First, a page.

Zack Snyder’s Justice League: A goosebump-inducing epic worth the long wait
“Is it my job to make some pop-culture piece of candy that you eat and forget about the next day? Nah. I would rather **** you up in a movie than make it nice and pretty for everybody.” So said Zack Snyder in a recent interview with the New York Times, adjusting expectations for anyone who believed Justice League’s cut could be as broadly accessible as The Avengers’, a feat Joss Whedon tried (and failed) with his widely maligned 2017 version.
Thankfully, the visionary filmmaker sticks to his guns and goes all out with the stylistic and narrative bombast. Unafraid to engage his audience in long dialogue-free stretches, including the goosebump-inducing intro, Snyder lets his rich images speak for themselves. The painterly visual opulence is refreshing for a blockbuster and so is the deliberate pacing. Some may call it self-indulgent but it’s a vision worth indulging.
Clocking in at four hours – though it might have been half an hour shorter if it wasn’t for his addiction to slow motion that inflates the lenghty running time – the epic #snydercut dedicates time to its gallery of iconic characters as they band together to save the planet from a reawakened extraterrestrial threat following the events of Batman vs Superman.
Even with its sprawling focus, it is organised and coherent, split into a number of chapters to track and merge the disparate journeys. There is admittedly some bloat but the multiple hours of added footage highlight just how much context for the story and characters was removed by Snyder’s replacement – and just how artless Whedon was at handling spectacular sequences. Furthermore, even though the director never saw the bastardised issue of his film, he knew that Danny Elfman wouldn’t be an adequate replacement for Hans Zimmer and Junkie XL following their great work on BvS. Mercifully, the Dutch composer returns and reaffirms the strength of his collaboration with Snyder, scoring the new picture with powerful music centered on healing and lamentation as the Justice League rebuilds itself, accompanied by poignant recorded songs such as Nick Cave’s Distant Sky and Rose Betts’s cover of The Mortal Coil’s Song to the Siren.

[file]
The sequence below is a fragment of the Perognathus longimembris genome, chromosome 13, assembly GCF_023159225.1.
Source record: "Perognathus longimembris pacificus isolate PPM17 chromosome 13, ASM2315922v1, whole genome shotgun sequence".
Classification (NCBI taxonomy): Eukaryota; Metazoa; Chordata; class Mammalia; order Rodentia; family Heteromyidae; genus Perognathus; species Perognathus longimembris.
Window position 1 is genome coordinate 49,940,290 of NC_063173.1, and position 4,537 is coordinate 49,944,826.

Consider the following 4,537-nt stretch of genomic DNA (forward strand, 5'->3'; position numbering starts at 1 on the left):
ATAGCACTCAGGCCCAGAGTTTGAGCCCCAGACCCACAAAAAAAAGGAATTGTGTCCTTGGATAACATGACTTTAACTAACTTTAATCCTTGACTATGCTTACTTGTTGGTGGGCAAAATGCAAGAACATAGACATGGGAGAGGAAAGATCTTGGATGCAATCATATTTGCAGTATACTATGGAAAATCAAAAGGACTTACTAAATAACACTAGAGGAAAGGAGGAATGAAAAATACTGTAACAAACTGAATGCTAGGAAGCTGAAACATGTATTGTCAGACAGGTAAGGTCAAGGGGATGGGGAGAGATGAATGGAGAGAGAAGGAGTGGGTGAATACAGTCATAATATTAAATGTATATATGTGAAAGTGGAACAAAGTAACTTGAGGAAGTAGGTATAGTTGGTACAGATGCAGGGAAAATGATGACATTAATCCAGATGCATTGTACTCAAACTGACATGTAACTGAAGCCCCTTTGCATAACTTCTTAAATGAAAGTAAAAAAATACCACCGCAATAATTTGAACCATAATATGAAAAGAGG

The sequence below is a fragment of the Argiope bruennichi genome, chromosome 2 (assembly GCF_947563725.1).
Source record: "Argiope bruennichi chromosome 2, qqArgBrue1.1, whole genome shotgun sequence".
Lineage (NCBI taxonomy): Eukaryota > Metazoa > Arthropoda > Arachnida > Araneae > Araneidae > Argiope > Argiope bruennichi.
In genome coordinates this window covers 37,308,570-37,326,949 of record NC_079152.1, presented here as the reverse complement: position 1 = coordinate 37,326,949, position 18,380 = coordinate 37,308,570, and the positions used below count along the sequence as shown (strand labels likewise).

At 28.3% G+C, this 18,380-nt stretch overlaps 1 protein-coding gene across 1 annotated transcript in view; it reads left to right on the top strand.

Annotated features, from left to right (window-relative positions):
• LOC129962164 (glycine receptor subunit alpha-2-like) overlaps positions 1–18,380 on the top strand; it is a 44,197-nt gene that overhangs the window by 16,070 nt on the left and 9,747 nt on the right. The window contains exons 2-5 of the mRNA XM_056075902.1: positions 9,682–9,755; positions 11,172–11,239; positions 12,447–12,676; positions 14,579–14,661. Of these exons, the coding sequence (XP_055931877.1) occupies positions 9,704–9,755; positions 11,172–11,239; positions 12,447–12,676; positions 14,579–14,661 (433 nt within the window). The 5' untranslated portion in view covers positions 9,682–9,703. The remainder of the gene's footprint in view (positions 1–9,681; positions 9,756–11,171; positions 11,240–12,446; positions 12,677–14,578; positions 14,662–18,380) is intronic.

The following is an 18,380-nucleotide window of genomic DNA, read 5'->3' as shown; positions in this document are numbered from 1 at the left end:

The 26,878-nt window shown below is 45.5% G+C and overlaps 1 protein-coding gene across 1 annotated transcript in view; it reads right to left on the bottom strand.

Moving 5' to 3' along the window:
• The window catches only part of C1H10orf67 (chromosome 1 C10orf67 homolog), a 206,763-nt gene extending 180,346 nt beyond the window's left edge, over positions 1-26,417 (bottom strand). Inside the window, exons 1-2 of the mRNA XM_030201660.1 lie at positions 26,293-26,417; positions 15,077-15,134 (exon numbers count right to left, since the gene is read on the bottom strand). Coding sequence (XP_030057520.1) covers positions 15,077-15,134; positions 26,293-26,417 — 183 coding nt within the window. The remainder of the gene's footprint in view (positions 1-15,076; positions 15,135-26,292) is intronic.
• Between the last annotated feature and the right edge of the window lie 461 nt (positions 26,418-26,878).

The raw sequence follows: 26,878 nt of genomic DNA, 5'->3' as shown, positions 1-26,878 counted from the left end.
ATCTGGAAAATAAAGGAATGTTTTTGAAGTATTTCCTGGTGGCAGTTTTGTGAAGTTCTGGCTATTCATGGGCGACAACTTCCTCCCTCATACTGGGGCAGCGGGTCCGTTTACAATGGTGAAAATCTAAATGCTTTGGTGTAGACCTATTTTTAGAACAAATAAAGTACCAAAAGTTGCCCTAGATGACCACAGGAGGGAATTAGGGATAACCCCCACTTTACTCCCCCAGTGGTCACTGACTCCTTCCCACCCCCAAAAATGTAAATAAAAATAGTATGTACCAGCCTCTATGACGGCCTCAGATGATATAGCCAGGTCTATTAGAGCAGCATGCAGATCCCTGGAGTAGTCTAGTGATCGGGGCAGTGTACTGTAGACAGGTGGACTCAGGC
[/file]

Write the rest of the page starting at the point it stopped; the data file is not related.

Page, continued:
The fates of Batman, The Flash, Wonder Woman, Aquaman, Cyborg and Superman are aligned with that of their monstrous enemies Steppenwolf, Darkseid, DeSaad and Granny Goodness. Fans will be pleased that this royally expanded edition doesn’t skimp on the lore, furnishing amazing moments that delve into the Age of Heroes history, and it’s especially a treat to see the villains cosmetically re-adjusted to look as menacing as their comic counterparts compared to the half-assed CGI work in the Joss-tice League.
The Snyder cut is completely worth the wait – serving as the director’s best contribution (by far) to the DC Extended Universe – as well as the #releasethesnydercut tweets and the extra $70m Warner Bros spent to redeem themselves. In fact, the one truly disappointing aspect surrounding the film is that British audiences will still have to wait a few months before watching this glorious picture in its intended IMAX form.
Zack Snyder’s Justice League is released on Sky and Now on 18th March 2021.
Watch the trailer for Zack Snyder’s Justice League here